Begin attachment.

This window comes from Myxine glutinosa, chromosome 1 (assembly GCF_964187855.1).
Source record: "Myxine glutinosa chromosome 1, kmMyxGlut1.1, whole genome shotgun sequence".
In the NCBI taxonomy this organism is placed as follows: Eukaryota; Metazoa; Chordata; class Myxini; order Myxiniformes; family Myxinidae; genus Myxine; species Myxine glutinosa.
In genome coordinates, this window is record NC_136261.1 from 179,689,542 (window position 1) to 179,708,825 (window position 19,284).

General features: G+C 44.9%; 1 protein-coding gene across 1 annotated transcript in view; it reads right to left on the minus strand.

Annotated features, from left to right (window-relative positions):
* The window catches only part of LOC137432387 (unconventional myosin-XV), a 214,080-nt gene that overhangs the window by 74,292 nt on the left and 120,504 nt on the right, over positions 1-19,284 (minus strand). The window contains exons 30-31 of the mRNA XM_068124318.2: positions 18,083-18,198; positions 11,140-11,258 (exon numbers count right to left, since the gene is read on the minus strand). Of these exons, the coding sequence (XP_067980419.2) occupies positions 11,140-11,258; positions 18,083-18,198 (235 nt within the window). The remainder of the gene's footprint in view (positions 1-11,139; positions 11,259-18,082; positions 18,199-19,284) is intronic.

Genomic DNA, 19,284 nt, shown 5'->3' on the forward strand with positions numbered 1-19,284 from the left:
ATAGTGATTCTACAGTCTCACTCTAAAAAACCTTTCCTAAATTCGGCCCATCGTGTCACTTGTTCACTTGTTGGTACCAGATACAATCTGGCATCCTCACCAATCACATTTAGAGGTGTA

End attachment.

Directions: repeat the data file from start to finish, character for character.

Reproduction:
This window comes from Myxine glutinosa, chromosome 1 (assembly GCF_964187855.1).
Source record: "Myxine glutinosa chromosome 1, kmMyxGlut1.1, whole genome shotgun sequence".
In the NCBI taxonomy this organism is placed as follows: Eukaryota; Metazoa; Chordata; class Myxini; order Myxiniformes; family Myxinidae; genus Myxine; species Myxine glutinosa.
In genome coordinates, this window is record NC_136261.1 from 179,689,542 (window position 1) to 179,708,825 (window position 19,284).

General features: G+C 44.9%; 1 protein-coding gene across 1 annotated transcript in view; it reads right to left on the minus strand.

Annotated features, from left to right (window-relative positions):
* The window catches only part of LOC137432387 (unconventional myosin-XV), a 214,080-nt gene that overhangs the window by 74,292 nt on the left and 120,504 nt on the right, over positions 1-19,284 (minus strand). The window contains exons 30-31 of the mRNA XM_068124318.2: positions 18,083-18,198; positions 11,140-11,258 (exon numbers count right to left, since the gene is read on the minus strand). Of these exons, the coding sequence (XP_067980419.2) occupies positions 11,140-11,258; positions 18,083-18,198 (235 nt within the window). The remainder of the gene's footprint in view (positions 1-11,139; positions 11,259-18,082; positions 18,199-19,284) is intronic.

Genomic DNA, 19,284 nt, shown 5'->3' on the forward strand with positions numbered 1-19,284 from the left:
ATAGTGATTCTACAGTCTCACTCTAAAAAACCTTTCCTAAATTCGGCCCATCGTGTCACTTGTTCACTTGTTGGTACCAGATACAATCTGGCATCCTCACCAATCACATTTAGAGGTGTA